She concluded: "My story then, with all its ironies, highs, and lows, recognized Seagram's central role in bringing about epochal change in the meaning of the city for the citizen, the public at large, the press, government, and private patrons. In an increasingly bureaucratized society, as Leonardo Bruni already sensed at the beginning of the 15th century, the difficulty is maintaining the democratic balance."

    In deeds and speeches, Phyllis Lambert and Prince Charles have committed themselves to a rigorous and intellectual exploration of and furtherance of the relationship between architecture, humanity, and nature, for the betterment of the public.

    Discuss this article in the Architecture Forum...

    William Lebovich is an architectural historian and photographer from Chevy Chase, Maryland who photographs new projects for architects and developers and documents properties of historical, architectural, engineering, or industrial significance throughout the continental United States.

     

    AW

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    National Building Museum, Washington, D.C.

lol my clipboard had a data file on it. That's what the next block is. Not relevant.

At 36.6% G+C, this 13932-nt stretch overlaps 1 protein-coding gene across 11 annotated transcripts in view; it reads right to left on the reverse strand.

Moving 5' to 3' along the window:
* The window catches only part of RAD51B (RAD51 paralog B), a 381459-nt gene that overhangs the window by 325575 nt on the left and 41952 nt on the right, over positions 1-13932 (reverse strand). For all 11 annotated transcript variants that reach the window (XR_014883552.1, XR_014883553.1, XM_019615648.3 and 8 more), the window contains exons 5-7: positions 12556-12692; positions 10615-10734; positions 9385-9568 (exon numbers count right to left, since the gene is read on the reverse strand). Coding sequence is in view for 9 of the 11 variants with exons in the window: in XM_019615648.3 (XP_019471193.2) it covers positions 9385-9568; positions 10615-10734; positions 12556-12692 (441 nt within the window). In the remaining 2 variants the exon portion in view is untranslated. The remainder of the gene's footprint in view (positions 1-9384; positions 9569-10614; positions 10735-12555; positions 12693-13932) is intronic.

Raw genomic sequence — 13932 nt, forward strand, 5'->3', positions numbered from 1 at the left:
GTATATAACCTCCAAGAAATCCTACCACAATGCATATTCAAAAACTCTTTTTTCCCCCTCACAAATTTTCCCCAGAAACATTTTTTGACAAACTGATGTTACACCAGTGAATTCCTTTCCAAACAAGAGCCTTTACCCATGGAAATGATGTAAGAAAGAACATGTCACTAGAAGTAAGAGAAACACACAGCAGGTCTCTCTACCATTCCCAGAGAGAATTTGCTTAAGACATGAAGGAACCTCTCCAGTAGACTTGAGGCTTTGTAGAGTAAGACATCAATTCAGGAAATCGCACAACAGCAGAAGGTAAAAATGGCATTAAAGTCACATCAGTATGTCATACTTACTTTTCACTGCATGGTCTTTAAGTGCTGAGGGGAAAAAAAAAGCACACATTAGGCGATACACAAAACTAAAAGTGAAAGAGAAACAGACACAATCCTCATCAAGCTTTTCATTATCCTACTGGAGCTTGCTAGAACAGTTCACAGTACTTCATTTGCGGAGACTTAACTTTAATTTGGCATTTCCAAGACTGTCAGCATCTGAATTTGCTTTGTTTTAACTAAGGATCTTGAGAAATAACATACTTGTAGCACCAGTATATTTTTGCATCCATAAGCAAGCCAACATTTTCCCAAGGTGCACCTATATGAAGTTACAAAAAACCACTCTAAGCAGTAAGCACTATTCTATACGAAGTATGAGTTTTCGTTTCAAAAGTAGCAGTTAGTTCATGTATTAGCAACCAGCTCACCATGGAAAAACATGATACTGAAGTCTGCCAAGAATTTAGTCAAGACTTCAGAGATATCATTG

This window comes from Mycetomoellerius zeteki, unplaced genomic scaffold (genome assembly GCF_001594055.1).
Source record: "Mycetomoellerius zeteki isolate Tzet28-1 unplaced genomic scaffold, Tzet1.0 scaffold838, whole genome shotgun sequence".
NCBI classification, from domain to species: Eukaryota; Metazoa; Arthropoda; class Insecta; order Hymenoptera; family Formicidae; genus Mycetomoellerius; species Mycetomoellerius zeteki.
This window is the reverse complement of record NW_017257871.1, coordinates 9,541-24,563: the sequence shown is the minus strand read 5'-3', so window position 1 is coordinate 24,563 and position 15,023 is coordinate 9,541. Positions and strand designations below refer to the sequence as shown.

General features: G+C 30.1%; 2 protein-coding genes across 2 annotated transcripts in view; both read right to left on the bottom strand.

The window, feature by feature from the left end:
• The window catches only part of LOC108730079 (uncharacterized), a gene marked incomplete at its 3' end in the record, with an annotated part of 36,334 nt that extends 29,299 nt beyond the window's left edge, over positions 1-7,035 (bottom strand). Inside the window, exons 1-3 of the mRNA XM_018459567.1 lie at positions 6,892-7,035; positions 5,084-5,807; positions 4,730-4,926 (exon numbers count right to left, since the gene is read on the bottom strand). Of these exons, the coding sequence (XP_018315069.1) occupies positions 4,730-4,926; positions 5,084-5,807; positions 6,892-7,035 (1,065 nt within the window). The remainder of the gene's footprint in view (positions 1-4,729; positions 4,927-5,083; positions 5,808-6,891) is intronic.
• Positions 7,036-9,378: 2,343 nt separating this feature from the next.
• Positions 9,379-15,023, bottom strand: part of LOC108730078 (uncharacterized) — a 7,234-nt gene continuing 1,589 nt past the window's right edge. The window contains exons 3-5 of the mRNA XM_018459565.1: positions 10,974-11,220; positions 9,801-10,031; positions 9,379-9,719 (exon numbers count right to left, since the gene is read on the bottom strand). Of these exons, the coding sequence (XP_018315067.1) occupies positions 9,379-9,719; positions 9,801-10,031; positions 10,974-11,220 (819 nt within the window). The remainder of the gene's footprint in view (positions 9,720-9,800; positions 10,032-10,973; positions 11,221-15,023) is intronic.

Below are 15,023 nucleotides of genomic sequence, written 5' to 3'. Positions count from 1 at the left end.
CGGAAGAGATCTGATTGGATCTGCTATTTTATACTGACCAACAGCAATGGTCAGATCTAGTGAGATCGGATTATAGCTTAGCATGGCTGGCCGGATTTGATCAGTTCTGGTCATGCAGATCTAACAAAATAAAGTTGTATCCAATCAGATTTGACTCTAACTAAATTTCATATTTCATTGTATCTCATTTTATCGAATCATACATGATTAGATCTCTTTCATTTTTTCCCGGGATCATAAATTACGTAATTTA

Photo: William Lebovich

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    Aerial view of Poundbury, United Kingdom.
    Photo: The Duchy of Cornwall

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    A popular place to gather in Poundbury.
    Photo: The Prince's Foundation

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    A typical street in Poundbury.
    Photo: The Prince's Foundation

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    Senior tutor Paul Marchant teaches geometry under the treasury of the mosque in Damascus, as part of the Prince's School of Traditional Art.
    Photo: Prince's School of Traditional Arts Archive

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    The National Building Museum awarded its Vincent Scully Prize to Phyllis Lambert in the museum's Great Hall.
    Photo: Liz Roll, courtesy National Building Museum

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    Seagram Building public plaza.
    Great Buildings Photo Lawrence A. Martin